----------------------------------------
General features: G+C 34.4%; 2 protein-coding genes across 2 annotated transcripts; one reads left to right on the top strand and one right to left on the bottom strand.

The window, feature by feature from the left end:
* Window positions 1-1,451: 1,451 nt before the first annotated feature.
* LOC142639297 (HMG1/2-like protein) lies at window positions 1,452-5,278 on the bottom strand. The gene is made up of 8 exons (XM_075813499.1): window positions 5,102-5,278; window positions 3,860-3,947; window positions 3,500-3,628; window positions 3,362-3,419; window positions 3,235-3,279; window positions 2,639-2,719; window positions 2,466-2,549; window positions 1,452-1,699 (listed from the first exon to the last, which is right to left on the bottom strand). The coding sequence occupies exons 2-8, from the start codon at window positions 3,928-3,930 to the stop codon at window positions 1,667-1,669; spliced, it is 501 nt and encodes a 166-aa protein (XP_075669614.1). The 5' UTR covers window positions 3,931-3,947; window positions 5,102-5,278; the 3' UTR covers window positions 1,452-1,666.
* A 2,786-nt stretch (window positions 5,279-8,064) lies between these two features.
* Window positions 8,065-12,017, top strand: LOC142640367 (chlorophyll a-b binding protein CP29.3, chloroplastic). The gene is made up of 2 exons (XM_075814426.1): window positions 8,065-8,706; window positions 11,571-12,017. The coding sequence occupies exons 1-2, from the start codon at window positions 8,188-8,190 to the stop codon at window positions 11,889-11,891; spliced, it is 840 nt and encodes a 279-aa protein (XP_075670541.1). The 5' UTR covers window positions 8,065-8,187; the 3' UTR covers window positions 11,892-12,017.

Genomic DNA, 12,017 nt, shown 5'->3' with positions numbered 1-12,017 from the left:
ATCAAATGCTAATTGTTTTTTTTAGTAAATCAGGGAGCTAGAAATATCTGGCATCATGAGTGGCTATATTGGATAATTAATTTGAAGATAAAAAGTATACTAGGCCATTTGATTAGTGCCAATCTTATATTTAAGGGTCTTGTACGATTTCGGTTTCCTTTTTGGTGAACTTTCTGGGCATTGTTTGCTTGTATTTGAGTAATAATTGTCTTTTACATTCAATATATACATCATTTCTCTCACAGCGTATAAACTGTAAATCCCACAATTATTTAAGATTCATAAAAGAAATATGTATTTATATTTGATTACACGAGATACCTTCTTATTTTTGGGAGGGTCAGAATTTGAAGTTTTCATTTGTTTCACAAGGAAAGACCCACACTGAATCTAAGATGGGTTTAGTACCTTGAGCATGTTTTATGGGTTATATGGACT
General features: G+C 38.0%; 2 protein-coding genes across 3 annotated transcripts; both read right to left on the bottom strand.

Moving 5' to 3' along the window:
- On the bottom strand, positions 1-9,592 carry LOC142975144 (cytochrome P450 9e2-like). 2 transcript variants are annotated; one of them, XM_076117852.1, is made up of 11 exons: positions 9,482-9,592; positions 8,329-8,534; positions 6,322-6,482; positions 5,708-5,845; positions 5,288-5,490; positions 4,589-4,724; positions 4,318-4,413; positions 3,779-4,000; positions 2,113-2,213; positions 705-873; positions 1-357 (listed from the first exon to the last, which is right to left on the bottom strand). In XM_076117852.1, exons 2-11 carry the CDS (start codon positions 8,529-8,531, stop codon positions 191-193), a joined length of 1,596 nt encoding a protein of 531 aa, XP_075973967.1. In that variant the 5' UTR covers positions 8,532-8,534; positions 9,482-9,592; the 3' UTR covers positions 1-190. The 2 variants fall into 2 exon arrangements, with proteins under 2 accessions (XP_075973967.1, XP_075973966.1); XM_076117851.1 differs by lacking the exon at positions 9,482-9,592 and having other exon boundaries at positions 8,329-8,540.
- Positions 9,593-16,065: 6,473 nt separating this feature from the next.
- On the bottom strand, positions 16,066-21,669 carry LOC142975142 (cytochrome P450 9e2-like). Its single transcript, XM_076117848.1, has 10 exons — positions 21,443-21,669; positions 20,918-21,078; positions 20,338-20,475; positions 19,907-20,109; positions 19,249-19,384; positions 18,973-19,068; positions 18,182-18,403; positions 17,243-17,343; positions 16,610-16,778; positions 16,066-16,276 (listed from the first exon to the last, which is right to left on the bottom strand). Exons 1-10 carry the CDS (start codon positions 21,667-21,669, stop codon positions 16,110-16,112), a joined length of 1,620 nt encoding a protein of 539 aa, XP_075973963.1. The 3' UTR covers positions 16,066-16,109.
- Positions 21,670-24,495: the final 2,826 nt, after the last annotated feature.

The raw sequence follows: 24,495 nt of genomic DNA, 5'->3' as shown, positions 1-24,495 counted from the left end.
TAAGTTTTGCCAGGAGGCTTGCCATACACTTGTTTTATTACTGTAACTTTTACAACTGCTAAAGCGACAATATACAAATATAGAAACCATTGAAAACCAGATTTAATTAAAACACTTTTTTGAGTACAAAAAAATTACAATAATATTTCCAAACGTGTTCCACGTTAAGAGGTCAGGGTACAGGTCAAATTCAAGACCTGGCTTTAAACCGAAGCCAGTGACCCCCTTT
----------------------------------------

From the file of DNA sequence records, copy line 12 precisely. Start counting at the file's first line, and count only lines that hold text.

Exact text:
- Positions 9,593-16,065: 6,473 nt separating this feature from the next.